Adieux: a farewell to Sartre
Knopf Publishing Group, 1984 - Biography & Autobiography - 453 pages
From the Dust Jacket: In Adieux: A Farewell to Sartre, Simone de Beauvoir uses Jean-Paul Sartre's last ten years as a focus for understanding his entire life. Through her eyes, we see an intimate portrait of the man who was widely recognized as one of the greatest thinkers of the twentieth century-the foremost philosopher of existentialism, a Nobel Prize-winning playwright, and a central figure in almost every major philosophical, political, literary, and social issue of our time. De Beauvoir was Sartre's closet friend, his intellectual companion, and, intermittently, his lover, from his early twenties until his death. It is she who tells his story in Adieux. She begins with a year-by-year memoir of Sartre's last decade: his political involvements, his work on Flaubert, his friendships, his relationship with her, his slow demise. The second and longer part of the book is a conversation between Sartre and De Beauvoir about his entire life and work. Unguarded, lucid, and incisive, Sartre talks about the origins of his philosophy, the inspiration for his fiction, and the conviction behind his activism. But more than a philosophical book, Adieux is a personal dialogue of astonishing candor. Sartre openly discusses his relationships with women-a subject which seems to pain De Beauvoir even now; his ugliness; his fear of passion. And in one of the most moving passages in Adieux, De Beauvoir anticipates Sartre's death. She knows he is dying, but she cannot tell him. Existentialism's acceptance of death does not console her. Adieux reveals the inner Sartre and the inner De Beauvoir, and illuminates one of the most extraordinary relationships of our century.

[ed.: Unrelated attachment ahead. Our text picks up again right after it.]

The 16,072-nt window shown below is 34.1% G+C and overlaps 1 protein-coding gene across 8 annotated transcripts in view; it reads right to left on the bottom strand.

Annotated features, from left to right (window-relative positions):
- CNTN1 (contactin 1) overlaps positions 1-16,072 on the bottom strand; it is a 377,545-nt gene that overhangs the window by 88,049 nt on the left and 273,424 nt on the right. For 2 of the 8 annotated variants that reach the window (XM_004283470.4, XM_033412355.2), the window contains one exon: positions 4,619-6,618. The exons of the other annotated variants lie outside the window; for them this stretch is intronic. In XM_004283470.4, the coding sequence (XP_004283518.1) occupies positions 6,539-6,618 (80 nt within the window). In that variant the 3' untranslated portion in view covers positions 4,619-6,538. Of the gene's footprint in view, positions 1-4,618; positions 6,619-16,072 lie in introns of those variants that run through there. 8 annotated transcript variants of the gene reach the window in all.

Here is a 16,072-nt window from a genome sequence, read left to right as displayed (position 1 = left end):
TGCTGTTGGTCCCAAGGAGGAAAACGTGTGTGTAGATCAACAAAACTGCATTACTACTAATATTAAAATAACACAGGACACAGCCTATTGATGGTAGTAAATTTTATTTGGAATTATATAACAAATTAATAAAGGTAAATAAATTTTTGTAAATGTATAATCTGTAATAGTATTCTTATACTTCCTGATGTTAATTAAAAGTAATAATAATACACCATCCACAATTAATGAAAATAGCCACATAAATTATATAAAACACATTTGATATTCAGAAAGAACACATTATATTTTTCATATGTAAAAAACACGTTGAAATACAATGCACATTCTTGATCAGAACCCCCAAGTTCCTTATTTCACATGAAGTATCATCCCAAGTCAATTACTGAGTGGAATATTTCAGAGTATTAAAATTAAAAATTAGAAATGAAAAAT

79 pages matching feel in this book
Results 1-3 of 79
What people are saying - Write a review
ADIEUX: A Farewell To SartreUser Review - Jane Doe - Kirkus
Two documentary additions—prosaic, unformed, but substantial—to the Jean-Paul Sartre biography, to the understanding of his oeuvre, to the history of the Beauvoir/Sartre relationship. First comes a ... Read full review